Berrysmith on the Mount Baker Beach dock.

Image: Brandon Hill

As soon as the lake is warm enough, and probably before, the cannonballs begin. From atop their raised thrones, Seattle Parks lifeguards are the final line of defense on our crisp, scenic, but potentially deadly bodies of water. Teenaged Case Berrysmith wasn’t even old enough to drive when he took the entrance test for a city lifeguard course. Even after certification, the prospect of overseeing a life-or-death situation was so intimidating he put off getting an actual job for a year. At this point, the 14-year veteran and manager for Seattle Parks and Rec’s squadron of guards has worked five city beaches that line the western edge of Lake Washington—Madison, Madrona, Mount Baker, Seward, and Pritchard Island in Rainier Beach. Now a father, Berrysmith appreciates not only the physical skill but the aura of authority required as a waterfront sentry. Of course, he can’t turn off his hyperattention, even while on vacation at a hotel pool: “I have to kind of face the wall. I’m like, oh man, I’m gonna have to snap into action.” Out of the water Berrysmith, who still considers a future as a firefighter, spends time drawing, skating, and, most importantly, standing watch over his three-year-old daughter. “As a parent, to see her happy to put her face in the water, jump off the side and blow bubbles. I’m so just ecstatic to see her do stuff like that.”

I really enjoy swimming in, like, a playful sense. It just kind of became this thing that stuck with me.

I did swim team, and I’m a competitive person but I never was a competitive swimmer. Swimming was just something I always enjoyed.

I’m a bigger dude. I’m an older brother, the oldest in my family of the cousins and stuff. So I’ve always been, like, the protector.

It’s rare that you’re really in the situation of true lifesaving. For the most part, it’s preventative.

You keep your head on a swivel, covering the whole area, down and back in less than 10 seconds.

There are a couple techniques that are really important. That’s how a 15-year-old can carry a 30-plus grown adult in the water.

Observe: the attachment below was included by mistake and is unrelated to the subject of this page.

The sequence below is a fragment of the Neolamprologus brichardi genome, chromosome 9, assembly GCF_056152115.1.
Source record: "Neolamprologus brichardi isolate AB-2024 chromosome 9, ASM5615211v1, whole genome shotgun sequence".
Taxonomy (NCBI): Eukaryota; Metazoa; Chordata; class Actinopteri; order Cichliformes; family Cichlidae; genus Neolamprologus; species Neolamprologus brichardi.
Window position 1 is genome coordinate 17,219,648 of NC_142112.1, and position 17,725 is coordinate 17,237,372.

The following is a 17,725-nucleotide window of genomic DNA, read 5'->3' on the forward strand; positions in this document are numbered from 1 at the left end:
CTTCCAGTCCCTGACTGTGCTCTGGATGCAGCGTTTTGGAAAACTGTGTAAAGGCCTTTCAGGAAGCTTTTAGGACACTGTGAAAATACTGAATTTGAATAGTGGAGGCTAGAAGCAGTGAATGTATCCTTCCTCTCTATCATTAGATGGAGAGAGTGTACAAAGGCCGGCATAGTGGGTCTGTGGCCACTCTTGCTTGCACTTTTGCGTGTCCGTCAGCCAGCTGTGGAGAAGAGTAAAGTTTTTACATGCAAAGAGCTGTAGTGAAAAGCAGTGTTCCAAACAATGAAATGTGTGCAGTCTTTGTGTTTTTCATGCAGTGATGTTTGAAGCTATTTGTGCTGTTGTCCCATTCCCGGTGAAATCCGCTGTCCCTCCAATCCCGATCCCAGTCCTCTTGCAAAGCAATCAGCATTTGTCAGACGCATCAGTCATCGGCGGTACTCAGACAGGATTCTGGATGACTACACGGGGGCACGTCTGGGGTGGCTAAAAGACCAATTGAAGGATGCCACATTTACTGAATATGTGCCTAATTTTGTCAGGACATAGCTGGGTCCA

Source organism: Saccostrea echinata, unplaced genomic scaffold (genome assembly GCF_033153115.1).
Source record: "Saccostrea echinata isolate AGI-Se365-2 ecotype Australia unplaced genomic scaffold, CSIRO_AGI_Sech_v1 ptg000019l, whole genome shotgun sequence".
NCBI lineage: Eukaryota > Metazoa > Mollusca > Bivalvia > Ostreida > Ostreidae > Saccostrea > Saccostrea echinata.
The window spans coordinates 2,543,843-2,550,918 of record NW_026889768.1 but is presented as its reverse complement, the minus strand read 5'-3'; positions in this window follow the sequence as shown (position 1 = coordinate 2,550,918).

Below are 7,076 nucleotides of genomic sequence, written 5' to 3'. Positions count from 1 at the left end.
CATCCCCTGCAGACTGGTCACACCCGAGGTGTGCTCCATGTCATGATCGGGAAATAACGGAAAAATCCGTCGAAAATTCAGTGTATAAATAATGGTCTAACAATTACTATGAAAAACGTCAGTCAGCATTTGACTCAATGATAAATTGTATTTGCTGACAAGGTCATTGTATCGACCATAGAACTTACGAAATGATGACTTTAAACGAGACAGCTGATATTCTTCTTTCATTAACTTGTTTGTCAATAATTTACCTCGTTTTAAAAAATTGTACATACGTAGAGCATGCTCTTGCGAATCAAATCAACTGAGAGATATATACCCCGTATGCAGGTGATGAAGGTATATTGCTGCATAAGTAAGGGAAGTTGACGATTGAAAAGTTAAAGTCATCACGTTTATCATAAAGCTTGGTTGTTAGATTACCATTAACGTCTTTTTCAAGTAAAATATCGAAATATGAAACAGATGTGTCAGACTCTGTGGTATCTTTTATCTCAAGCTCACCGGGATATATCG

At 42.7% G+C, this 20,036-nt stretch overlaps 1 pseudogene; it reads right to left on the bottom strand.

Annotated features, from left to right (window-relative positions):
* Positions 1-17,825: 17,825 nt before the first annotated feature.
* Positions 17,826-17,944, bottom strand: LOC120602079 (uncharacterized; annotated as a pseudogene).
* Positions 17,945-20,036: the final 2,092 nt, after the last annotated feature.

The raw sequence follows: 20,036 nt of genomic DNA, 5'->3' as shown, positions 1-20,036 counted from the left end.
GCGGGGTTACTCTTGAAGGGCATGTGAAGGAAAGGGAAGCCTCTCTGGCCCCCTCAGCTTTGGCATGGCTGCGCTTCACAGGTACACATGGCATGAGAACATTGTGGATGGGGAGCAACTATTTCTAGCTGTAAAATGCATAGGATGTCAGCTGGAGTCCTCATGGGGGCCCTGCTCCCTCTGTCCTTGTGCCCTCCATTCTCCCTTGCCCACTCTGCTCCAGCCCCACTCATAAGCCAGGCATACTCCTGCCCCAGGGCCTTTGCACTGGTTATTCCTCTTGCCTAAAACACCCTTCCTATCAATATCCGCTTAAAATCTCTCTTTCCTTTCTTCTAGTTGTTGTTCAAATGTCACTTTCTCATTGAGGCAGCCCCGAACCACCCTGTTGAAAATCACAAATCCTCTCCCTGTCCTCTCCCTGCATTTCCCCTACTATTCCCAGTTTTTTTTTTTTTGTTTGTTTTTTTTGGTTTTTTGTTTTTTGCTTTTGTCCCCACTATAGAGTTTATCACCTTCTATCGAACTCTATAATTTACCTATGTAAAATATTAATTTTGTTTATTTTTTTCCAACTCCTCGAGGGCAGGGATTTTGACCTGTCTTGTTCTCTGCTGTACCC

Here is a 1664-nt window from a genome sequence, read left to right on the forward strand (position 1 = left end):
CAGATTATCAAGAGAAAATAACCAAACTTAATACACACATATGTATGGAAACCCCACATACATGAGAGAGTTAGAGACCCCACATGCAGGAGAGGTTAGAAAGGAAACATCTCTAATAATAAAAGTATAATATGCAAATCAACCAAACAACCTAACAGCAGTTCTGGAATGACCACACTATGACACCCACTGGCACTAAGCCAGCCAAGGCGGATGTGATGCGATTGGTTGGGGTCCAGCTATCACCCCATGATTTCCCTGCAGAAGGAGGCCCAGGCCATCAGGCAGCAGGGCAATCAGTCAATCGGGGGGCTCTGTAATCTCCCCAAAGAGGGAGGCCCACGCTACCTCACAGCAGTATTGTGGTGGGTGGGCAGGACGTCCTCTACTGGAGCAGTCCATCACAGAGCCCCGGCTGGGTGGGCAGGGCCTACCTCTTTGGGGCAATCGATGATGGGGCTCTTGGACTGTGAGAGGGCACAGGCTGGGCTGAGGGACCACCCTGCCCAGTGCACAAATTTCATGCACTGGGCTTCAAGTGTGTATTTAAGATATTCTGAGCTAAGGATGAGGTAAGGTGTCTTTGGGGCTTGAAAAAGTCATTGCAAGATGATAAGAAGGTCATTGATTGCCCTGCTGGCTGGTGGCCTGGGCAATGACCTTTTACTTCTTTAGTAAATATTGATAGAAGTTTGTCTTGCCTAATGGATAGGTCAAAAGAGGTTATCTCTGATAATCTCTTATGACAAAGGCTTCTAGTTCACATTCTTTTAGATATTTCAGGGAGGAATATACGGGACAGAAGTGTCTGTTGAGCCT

I have done one really big rescue, during a triathlon. We did CPR, brought her back from no pulse, no breathing.

There was three of us directly involved, and we all are seasoned guards. You’re pretty shook up with something that’s that serious.

Luckily, everything went almost as good as it could have gone. The lady was out of the hospital in a day or two, a crazy surprising turnaround.

It’s good to take a second and, like, assess yourself before just running back out again, to say you’re good to guard.

Madison has the entire big beach kind of feel. It’s a picturesque situation.

Image: Brandon Hill

It’s funny how it shakes out down there without any real guidance. Kids and families at the south end of the beach, the younger crowd at the north end.

Parents, you know: Please, please, please keep a close eye on your kid, because it only takes a second.

I don’t want to call the cops because you’re jumping off the dock.

For the most part, people have a good understanding of their own skill. But it’s easy to think you are where you left off, if the last time you swam was 10 years ago.

As a young person considering a career in firefighting, this felt like a good starting point. That’s not necessarily something that I’ve given up on.

I’ve always wanted to get, like, a tattoo or two. But it’s really hard to find a time where I’m not in the water two days in a row.

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